RICHMOND – Today, when you get a sales slip from a store, it is usually a foot of printed tape with a request for you to go online and register with them to fill out a customer survey. We don’t understand it. First, doesn’t the company get enough info when you swipe a Visa card at the checkout?
Very often, the sales slip has all sorts of qualifiers about returns, imposing stringent conditions on the customer, not the company.
Recently, we found an old sales slip from the venerable Richmond department store Miller & Rhoads. It was evidence that the old ways were better.
The store was shut down in bankruptcy decades ago, but it is still missed by those who knew it. Today, the store is a hotel and apartment complex in Richmond.
In its heyday, before it was sold out to a group of jerks who ruined it and sent it to bankruptcy, it was well known for its quiet elegance and careful treatment of customers. The sales slip had, on the back, a promise of how it was to conduct business. I think it sort of fits. No, they didn’t call it a mission statement. That would have been to inwardly focused. Instead, it was a promise to do something, to behave in a certain way.
Notice, that it did not put out exact criteria; it did not qualify exactly what return policies were, or what it would do, or that sort of thing. Instead, it was a more general admission that they wanted to conduct business a certain way, and would like their customers to be a part of it.
Today, when we do business with a company, we are often forced to sign or agree to pages of their legalese in a craftily drafted “Terms of Service.” Even worse, there are even statements that we are there at our own risk. In extreme cases, companies ask us to sign away rights to sue.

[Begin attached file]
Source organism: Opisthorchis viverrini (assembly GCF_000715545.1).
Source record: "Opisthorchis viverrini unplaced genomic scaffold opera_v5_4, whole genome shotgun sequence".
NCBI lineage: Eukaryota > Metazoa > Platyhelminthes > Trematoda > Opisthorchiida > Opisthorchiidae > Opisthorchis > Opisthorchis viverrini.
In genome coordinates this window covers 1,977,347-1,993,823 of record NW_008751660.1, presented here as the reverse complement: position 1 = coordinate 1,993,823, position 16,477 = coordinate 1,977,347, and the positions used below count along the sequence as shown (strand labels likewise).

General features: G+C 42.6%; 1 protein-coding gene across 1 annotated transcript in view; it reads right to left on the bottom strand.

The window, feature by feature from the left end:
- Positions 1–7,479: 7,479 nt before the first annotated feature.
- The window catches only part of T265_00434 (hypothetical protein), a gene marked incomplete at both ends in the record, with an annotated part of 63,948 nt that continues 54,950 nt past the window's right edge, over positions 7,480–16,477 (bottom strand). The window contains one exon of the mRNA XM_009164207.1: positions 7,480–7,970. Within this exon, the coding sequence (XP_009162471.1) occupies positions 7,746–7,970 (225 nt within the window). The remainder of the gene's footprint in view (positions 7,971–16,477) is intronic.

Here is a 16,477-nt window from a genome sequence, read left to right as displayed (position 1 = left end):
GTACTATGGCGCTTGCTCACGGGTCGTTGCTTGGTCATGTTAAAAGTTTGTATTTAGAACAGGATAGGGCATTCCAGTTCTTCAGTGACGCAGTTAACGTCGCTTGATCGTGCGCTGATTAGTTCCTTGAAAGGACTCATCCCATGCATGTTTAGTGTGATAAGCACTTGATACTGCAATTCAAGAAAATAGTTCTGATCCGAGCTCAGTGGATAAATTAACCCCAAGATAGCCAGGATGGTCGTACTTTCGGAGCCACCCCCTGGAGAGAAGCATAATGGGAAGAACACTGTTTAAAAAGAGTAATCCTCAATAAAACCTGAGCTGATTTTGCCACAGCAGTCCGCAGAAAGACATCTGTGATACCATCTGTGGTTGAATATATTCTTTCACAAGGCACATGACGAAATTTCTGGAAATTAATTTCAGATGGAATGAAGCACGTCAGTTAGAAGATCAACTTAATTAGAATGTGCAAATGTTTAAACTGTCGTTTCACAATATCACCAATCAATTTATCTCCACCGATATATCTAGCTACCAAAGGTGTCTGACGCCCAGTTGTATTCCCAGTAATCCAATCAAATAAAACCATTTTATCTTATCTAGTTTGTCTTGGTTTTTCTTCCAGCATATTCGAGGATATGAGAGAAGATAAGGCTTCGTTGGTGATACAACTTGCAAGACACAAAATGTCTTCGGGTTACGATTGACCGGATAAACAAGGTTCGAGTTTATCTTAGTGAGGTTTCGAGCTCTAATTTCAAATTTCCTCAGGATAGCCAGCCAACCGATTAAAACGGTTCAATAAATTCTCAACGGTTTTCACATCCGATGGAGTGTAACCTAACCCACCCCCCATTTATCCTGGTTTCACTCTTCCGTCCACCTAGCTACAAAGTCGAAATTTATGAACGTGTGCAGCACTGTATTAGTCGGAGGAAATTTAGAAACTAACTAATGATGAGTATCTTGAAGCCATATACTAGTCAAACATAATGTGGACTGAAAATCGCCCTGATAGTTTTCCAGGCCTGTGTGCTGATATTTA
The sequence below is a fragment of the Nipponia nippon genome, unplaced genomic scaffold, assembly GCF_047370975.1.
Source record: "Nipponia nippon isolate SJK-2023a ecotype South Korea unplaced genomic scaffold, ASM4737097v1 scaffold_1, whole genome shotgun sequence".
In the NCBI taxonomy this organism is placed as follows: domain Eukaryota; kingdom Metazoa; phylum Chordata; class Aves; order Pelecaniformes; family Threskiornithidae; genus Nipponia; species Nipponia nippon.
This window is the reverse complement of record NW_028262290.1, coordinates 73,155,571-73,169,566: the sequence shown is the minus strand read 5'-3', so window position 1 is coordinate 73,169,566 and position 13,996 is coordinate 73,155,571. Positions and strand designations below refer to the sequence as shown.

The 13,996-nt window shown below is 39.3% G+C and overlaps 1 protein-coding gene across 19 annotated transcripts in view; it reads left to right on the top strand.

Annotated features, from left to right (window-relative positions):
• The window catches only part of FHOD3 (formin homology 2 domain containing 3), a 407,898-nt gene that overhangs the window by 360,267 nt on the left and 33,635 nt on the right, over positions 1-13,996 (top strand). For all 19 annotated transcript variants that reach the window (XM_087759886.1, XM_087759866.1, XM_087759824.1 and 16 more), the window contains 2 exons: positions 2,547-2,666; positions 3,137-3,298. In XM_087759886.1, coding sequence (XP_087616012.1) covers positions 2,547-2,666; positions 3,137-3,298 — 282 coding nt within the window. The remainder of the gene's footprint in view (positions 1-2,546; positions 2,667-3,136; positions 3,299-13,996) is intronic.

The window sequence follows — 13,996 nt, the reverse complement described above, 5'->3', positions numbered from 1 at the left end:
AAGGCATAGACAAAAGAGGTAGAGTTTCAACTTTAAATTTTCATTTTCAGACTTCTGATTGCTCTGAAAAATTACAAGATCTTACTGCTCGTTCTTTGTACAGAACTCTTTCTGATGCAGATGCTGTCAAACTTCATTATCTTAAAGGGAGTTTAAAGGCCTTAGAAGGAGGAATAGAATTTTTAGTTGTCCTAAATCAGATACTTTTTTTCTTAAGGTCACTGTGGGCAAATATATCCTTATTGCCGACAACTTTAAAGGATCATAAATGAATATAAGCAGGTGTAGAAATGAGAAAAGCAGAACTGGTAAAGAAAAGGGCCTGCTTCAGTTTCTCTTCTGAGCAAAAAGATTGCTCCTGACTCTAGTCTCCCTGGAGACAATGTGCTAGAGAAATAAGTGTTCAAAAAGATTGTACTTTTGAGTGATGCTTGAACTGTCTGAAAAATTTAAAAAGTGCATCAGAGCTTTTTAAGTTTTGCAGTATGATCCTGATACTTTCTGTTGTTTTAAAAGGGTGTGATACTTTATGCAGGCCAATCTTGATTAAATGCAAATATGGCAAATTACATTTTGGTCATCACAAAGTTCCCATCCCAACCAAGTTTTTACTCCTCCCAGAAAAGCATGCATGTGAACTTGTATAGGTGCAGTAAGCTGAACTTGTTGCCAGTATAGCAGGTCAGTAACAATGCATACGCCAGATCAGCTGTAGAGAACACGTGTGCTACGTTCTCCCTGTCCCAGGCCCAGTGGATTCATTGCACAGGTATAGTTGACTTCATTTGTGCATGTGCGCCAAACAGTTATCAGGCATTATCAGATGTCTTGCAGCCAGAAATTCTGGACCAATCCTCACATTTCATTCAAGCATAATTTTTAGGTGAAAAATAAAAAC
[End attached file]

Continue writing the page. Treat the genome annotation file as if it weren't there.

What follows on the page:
Just thought it would be nice to point out that companies used to behave this way.
I couldn’t _not_ comment on this item. Before I read your commentary, Mr. Pollard, I read the promise made by Miller & Rhoads to their customers–and it is with total sincerity that I tell you that my eyes actually moistened as I beheld the rare fundamental decency on display in their pledge. While I tend to be very conscious of the human tendency to view the past through rose-colored glasses, for most of my 38 years I’ve felt that I was born too late. Your commentary was spot-on, and managed to make me even more nostalgic for a piece of our collective social history that I was not lucky enough to experience for myself.
For all the wariness with which I greet stories of bygone eras recast as lost utopias, I can’t help but see this post as evidence that there are very good reasons to pine for some of what we’ve lost to the passage of time. The ideals that constituted “fundamentals” for Miller & Rhoads are nothing short of radical by current standards, and I find that fact both discouraging and deeply depressing. Nevertheless, I am grateful to you for posting the item; as saddening as it is to me, it also reminds me to believe (hope?) that what once was might be again if only enough of us would hear and absorb the wisdom of our own history, and make the smallest of efforts to put it into practice.